Corporate veil

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Beneath the veil, yesterday
In which the curmudgeonly old sod puts the world to rights.
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In a formal legal context, the ontological fiction by which a corporate personality is distinct from those owning it — shareholders — and those running it — employees.

This is all great japes if your taste runs to jurisprudential conundrums.


In law a corporation is, literally, a different person from its shareholders. Even if it only has one.

It is not true that the company’s shareholders “beneficially” own the company’s assets: that is to confuse the statutory regime governing corporations and the equitable one governing trusts. A shareholder — even sole shareholder — owns, legally and beneficially, the shares in the company. The company, legally and beneficially, owns its own assets. A 100% shareholding is not the same, even economically, as “beneficial” ownership of those assets, since the company’s creditors get first claim to their value should the company be unable to pay its debts.

The employees and the agency problem

In the dimly-lit salons of financial services, it often presents in a different way: between what your employees know and what your systems know; and in the misshapen grotesque of the agency problem. Both ultimately come down to the same point: when you judge the relative effect of the personalities that buffet the modern corporation; that propel it and give it an apparent direction — its own, its shareholders, and those of its directors, officers, employees and agents — the personality most weakly in command of the bus is that of the legal entity itself. Every other personality, notwithstanding how crippled it may be by human motivations, proclivities, foibles and flaws, is at least animate. A corporation, in and of itself, is a dematerialised stack of papers in a corporate registry somewhere. It is inert.

Meatware versus bookware

Here, the legal entity, sitting primly behind its veil, is short a rather ugly option; one which tries the patience of legal eagles — who will have to row it back when, as inevitably it will, everything goes Pete Tong — and of salespeople and other risk controllers, who will find the legal department’s craven softness when challenged utterly confounding.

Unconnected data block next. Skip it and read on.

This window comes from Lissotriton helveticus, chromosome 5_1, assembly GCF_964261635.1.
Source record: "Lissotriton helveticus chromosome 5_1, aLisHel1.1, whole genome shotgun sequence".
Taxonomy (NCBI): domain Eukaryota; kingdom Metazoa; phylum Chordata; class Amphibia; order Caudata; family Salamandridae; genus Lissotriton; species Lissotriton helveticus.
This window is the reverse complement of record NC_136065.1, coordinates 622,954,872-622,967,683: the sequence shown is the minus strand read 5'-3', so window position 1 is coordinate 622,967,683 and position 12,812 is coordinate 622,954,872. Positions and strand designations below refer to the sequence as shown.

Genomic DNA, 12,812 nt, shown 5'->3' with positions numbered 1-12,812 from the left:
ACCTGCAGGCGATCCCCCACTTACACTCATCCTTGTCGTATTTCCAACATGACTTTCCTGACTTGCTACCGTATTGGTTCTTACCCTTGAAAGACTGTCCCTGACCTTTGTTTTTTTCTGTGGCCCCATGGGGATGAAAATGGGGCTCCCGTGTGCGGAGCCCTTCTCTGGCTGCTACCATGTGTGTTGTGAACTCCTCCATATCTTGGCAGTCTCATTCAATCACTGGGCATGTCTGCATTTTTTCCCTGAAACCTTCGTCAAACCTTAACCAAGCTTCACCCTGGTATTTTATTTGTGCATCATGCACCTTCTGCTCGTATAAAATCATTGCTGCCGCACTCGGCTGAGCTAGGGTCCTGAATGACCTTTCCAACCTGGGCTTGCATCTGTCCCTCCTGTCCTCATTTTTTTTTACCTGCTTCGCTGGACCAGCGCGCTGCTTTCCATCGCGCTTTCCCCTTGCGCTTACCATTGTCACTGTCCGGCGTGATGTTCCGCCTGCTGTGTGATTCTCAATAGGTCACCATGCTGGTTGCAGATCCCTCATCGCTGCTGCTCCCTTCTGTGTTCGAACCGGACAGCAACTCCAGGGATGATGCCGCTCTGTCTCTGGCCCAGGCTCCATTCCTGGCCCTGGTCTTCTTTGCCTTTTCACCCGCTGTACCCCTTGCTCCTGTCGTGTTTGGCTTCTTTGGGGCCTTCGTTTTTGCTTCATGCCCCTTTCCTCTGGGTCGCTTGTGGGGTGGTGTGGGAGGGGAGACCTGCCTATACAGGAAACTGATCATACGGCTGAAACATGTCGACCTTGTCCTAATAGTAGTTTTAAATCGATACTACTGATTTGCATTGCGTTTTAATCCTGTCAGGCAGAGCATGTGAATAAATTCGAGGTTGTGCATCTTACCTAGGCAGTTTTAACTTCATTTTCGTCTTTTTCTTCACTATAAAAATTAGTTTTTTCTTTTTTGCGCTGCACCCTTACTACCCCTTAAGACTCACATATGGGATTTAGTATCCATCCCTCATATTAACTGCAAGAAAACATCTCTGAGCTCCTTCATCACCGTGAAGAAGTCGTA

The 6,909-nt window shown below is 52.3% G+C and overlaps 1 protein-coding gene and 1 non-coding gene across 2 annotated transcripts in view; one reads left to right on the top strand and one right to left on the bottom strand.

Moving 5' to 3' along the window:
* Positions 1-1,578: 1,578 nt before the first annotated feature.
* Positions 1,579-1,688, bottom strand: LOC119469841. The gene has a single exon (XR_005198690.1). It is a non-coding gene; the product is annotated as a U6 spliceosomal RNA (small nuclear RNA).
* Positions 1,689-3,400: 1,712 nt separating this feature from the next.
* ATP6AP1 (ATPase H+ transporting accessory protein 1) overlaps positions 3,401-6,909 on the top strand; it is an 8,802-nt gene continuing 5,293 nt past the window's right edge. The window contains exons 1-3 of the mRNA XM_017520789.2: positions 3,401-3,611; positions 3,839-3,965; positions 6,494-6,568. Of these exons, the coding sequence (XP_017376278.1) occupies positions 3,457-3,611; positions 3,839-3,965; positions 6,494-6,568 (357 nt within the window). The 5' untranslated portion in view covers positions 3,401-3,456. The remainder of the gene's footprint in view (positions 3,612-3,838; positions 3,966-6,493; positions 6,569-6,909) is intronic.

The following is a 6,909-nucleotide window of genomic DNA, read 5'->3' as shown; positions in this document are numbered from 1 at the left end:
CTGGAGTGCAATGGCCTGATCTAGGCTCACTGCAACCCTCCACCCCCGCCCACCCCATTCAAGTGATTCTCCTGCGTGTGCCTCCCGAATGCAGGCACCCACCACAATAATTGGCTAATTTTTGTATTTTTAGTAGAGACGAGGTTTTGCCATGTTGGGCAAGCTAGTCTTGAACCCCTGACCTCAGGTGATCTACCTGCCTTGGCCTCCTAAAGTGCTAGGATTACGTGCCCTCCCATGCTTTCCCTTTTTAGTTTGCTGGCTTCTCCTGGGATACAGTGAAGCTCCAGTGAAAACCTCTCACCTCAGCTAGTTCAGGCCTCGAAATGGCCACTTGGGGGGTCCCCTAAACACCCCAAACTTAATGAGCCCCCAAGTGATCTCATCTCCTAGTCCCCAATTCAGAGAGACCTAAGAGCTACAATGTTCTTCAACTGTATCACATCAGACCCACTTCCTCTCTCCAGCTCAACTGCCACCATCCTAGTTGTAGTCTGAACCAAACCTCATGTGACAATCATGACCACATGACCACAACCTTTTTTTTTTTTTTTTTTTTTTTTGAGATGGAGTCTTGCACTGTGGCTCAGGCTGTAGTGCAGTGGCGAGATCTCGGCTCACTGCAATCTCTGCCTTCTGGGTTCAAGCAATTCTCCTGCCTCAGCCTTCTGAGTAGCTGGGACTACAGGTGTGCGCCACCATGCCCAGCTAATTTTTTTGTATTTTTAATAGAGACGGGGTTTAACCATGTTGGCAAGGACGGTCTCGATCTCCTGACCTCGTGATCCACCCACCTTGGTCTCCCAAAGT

Why is it that legal contracts never do what they’re meant to when you need them?

For it is all very well crafting elegant disclaimers, exclusions, and restrictions on liability, but this amounts to a small heap of potatoes if, in the intervening period, your priapic salespeople, have promised the known world to their clients, in direct contradiction of all your intricate legal figures. For be assured: what your clients will remember will be not the dusty syntactical contortions you buried in a master agreement 15 years ago, but the vibrant — often lurid — assurances your salespeople made to them over a few glasses of Château de Chasselas[1] during the interval of a rousing presentation by Cirque du Soleil.[2] They will recall these in cinematic detail.

The verbiage, on the other hand — when you can find it — will be shot through with ambiguities, caveats and concessions some put-upon negotiator made to avoid dying in a ditch about them and, in any case, will lose in any argument between subsequent conversations and the written record.[3]

So here is the thing: you have the social organism that is a multinational financial services firm, and which bumps around the market ecosystem like an ineffable, shape-shifting, out-of control dirigible — this is the huge collection of employees, consultants, contractors with whom you interact each day — the “meatware” — and you have the convoluted array of electronic books and records that represent that firm in the opinion of its risk controllers, management and the wider market — comprising its client static data, trading systems, executed document repositories, accounts, margin systems and accounting treatments.

These things are very different, and the risk between them is asymmetrical: Any accommodation granted by the social organisation to the outside world is, to all intents, binding — either through ostensible authority, but more realistically because the commercial imperative so dictates — whether or not that accommodation makes its way into the firm’s books and records. But a benefit — an accommodation granted to the firm by the outside world — that does not make it into the firm’s books and records — for that one gets no credit, and nor — when the client in question asks who’s queen? — should anyone expect it.

The agency problem

This is really a special case of the wider existential paradox every corporate body confronts, which we discuss in greater detail here.

See also


  1. Passable, very passable.
  2. God rest its merry soul.
  3. This is a dark inversion of the canon of interpretation: “Speciali generalibus non derogant”